Purpose: The study aim was to develop a measure of self-reported quality of life (GoL) for people with mild to moderate dementia based on their views-the Bath Assessment of Subjective Quality of Life in Dementia (BASQID). Design and Methods: We developed the measure through multiple stages. Two field tests of the measure (ns = 60 and 150) enrolled people with dementia from a memory clinic, and we used the data to analyze the psychometric properties of the scale. Nested within this was a longitudinal investigation of 36 Alzheimer's disease patients prescribed with acetylcholinesterase inhibitors. Results: The BASQID contains 14 items assessing a range of QoL issues. Results showed that the BASQID satisfies the criteria of a valid, reliable, and acceptable assessment of subjective QoL. Scores were responsive to changes in QoL over 3 months. Low association between the BASQID and the Mini-Mental State Examination indicates that cognitive function may influence QoL but is an indirect measure of the QoL experienced during dementia. Implications: The BASQID provides a means of better understanding the experiences, perceptions, and beliefs of people with dementia. It does this through acknowledgement of the many influences on QoL over and above health status. Practitioners and researchers can use the BASQID alongside objective assessments of dementia to obtain a complete appraisal of a person's QoL.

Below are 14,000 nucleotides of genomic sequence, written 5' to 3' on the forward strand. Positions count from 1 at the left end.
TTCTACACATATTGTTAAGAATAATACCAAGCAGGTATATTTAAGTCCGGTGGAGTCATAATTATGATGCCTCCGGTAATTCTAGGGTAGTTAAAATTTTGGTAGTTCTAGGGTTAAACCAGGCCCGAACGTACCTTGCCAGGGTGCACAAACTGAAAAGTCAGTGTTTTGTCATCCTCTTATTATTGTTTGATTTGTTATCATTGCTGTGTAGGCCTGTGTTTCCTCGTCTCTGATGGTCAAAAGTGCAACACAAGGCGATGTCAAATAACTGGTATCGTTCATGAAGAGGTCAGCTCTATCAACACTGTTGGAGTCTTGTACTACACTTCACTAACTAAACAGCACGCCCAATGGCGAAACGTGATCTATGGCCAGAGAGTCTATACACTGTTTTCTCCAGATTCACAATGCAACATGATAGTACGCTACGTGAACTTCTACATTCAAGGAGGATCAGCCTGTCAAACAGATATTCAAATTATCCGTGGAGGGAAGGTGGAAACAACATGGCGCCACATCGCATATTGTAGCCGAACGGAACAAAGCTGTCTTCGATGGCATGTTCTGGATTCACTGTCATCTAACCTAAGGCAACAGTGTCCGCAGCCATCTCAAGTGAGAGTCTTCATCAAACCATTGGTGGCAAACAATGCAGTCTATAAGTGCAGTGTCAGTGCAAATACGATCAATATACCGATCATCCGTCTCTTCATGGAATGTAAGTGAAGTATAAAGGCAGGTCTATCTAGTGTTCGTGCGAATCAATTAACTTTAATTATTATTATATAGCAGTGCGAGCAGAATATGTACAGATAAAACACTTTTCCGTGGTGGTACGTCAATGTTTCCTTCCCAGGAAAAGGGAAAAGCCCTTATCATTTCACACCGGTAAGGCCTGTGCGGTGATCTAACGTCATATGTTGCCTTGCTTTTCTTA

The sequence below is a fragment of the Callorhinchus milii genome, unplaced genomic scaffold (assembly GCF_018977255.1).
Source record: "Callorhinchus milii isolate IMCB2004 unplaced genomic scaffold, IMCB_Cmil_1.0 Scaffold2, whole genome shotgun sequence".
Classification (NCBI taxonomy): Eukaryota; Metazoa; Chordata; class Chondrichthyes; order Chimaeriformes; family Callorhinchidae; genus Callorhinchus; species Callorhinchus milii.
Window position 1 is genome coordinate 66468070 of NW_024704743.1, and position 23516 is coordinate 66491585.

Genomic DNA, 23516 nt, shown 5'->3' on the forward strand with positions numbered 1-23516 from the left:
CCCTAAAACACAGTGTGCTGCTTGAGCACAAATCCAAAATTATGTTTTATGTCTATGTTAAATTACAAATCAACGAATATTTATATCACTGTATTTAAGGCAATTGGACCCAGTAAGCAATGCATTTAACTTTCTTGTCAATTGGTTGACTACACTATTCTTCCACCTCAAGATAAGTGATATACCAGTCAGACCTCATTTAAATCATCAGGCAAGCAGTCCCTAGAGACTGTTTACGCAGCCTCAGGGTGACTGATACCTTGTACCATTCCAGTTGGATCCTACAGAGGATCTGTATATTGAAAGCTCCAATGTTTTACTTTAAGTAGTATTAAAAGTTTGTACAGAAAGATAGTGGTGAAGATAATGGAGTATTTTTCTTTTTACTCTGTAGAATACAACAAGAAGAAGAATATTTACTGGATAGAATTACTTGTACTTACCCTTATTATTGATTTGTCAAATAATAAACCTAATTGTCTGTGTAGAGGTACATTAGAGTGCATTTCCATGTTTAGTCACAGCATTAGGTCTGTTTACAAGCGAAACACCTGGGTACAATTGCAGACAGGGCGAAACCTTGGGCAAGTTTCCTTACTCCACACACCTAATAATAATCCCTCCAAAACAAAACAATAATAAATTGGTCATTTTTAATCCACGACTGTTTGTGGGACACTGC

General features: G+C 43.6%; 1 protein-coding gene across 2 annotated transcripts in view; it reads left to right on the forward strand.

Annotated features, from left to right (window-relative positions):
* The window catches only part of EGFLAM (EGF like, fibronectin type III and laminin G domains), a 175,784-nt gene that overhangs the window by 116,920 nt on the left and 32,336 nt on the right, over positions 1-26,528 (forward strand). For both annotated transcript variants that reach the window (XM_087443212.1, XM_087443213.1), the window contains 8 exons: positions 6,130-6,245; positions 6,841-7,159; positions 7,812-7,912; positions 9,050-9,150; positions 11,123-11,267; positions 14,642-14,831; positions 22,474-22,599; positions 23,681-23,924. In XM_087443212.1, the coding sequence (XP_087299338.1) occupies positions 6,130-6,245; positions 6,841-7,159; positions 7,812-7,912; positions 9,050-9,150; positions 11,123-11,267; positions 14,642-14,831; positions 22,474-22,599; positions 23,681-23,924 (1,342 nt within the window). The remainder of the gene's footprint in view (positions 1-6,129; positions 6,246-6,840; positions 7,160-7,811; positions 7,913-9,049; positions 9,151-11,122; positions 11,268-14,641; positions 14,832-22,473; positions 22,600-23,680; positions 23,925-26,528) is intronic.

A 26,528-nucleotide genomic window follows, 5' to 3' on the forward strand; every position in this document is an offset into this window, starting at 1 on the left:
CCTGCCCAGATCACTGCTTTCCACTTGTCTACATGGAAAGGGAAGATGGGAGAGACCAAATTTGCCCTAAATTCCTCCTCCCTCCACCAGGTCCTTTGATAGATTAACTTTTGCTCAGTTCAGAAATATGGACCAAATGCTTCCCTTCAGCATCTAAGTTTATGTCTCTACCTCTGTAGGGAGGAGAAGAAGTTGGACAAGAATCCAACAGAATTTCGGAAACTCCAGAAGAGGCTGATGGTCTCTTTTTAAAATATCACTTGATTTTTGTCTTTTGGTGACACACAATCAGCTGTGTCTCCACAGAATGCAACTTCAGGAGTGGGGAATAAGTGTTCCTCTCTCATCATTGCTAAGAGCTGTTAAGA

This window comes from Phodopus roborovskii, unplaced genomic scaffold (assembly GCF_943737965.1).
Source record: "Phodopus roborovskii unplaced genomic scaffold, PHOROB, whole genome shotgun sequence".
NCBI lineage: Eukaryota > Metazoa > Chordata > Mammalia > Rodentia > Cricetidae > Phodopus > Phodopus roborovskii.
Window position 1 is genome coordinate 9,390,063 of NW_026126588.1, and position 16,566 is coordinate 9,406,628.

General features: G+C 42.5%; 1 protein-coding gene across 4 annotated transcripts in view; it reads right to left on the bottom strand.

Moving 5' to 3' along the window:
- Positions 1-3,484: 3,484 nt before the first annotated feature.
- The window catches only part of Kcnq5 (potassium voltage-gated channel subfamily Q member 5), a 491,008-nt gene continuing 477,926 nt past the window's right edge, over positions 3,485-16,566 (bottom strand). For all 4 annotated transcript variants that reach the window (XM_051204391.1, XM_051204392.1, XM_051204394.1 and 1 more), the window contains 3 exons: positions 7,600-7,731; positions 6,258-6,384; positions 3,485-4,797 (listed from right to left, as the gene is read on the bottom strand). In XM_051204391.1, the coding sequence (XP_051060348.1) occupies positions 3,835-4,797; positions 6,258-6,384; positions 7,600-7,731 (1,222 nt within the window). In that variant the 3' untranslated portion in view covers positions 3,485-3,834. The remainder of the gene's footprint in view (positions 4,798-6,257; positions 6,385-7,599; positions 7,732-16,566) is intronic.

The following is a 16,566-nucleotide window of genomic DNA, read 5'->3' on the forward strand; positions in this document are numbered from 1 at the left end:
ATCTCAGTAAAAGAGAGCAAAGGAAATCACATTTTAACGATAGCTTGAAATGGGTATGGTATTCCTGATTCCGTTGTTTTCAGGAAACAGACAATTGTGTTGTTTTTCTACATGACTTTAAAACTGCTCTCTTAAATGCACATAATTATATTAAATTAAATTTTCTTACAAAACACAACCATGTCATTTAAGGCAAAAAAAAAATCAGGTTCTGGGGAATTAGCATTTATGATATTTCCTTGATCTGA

|Number of pages||9|
|Publication status||Published - 2007|